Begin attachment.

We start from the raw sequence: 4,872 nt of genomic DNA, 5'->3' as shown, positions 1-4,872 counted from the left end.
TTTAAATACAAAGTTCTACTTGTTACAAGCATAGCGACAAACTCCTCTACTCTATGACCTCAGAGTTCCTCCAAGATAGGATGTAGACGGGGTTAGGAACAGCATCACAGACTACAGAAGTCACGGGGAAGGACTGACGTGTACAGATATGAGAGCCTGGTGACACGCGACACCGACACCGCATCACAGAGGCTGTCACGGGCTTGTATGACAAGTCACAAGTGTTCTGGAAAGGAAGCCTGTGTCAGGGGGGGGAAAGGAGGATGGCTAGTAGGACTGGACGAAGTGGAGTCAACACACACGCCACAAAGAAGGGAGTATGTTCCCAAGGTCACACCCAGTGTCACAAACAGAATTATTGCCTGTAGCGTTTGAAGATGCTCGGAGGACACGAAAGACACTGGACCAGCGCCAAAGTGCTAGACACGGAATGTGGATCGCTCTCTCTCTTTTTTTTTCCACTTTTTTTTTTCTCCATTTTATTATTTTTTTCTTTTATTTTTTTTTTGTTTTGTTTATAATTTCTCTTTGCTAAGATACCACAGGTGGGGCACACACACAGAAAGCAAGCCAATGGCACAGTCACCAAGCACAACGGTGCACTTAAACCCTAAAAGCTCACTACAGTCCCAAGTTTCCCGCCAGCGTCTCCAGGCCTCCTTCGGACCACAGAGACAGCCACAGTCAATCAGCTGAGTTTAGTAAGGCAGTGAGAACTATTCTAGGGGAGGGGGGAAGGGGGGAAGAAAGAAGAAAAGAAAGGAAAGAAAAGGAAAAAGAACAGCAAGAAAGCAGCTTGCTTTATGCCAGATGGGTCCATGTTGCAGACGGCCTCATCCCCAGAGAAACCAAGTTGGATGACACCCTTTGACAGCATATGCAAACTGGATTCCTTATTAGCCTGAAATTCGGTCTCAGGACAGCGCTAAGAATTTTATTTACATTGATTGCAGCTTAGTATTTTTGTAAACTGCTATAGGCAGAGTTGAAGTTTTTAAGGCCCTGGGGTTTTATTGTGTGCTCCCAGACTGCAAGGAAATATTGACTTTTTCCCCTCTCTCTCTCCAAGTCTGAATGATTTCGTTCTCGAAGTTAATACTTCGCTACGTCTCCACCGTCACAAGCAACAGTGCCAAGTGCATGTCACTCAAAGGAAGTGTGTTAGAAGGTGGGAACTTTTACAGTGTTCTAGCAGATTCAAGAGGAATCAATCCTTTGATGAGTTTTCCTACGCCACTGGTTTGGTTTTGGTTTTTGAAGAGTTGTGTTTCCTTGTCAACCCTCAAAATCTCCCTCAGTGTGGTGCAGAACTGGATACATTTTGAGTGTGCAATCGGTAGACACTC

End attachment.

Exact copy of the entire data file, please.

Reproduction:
We start from the raw sequence: 4,872 nt of genomic DNA, 5'->3' as shown, positions 1-4,872 counted from the left end.
TTTAAATACAAAGTTCTACTTGTTACAAGCATAGCGACAAACTCCTCTACTCTATGACCTCAGAGTTCCTCCAAGATAGGATGTAGACGGGGTTAGGAACAGCATCACAGACTACAGAAGTCACGGGGAAGGACTGACGTGTACAGATATGAGAGCCTGGTGACACGCGACACCGACACCGCATCACAGAGGCTGTCACGGGCTTGTATGACAAGTCACAAGTGTTCTGGAAAGGAAGCCTGTGTCAGGGGGGGGAAAGGAGGATGGCTAGTAGGACTGGACGAAGTGGAGTCAACACACACGCCACAAAGAAGGGAGTATGTTCCCAAGGTCACACCCAGTGTCACAAACAGAATTATTGCCTGTAGCGTTTGAAGATGCTCGGAGGACACGAAAGACACTGGACCAGCGCCAAAGTGCTAGACACGGAATGTGGATCGCTCTCTCTCTTTTTTTTTCCACTTTTTTTTTTCTCCATTTTATTATTTTTTTCTTTTATTTTTTTTTTGTTTTGTTTATAATTTCTCTTTGCTAAGATACCACAGGTGGGGCACACACACAGAAAGCAAGCCAATGGCACAGTCACCAAGCACAACGGTGCACTTAAACCCTAAAAGCTCACTACAGTCCCAAGTTTCCCGCCAGCGTCTCCAGGCCTCCTTCGGACCACAGAGACAGCCACAGTCAATCAGCTGAGTTTAGTAAGGCAGTGAGAACTATTCTAGGGGAGGGGGGAAGGGGGGAAGAAAGAAGAAAAGAAAGGAAAGAAAAGGAAAAAGAACAGCAAGAAAGCAGCTTGCTTTATGCCAGATGGGTCCATGTTGCAGACGGCCTCATCCCCAGAGAAACCAAGTTGGATGACACCCTTTGACAGCATATGCAAACTGGATTCCTTATTAGCCTGAAATTCGGTCTCAGGACAGCGCTAAGAATTTTATTTACATTGATTGCAGCTTAGTATTTTTGTAAACTGCTATAGGCAGAGTTGAAGTTTTTAAGGCCCTGGGGTTTTATTGTGTGCTCCCAGACTGCAAGGAAATATTGACTTTTTCCCCTCTCTCTCTCCAAGTCTGAATGATTTCGTTCTCGAAGTTAATACTTCGCTACGTCTCCACCGTCACAAGCAACAGTGCCAAGTGCATGTCACTCAAAGGAAGTGTGTTAGAAGGTGGGAACTTTTACAGTGTTCTAGCAGATTCAAGAGGAATCAATCCTTTGATGAGTTTTCCTACGCCACTGGTTTGGTTTTGGTTTTTGAAGAGTTGTGTTTCCTTGTCAACCCTCAAAATCTCCCTCAGTGTGGTGCAGAACTGGATACATTTTGAGTGTGCAATCGGTAGACACTC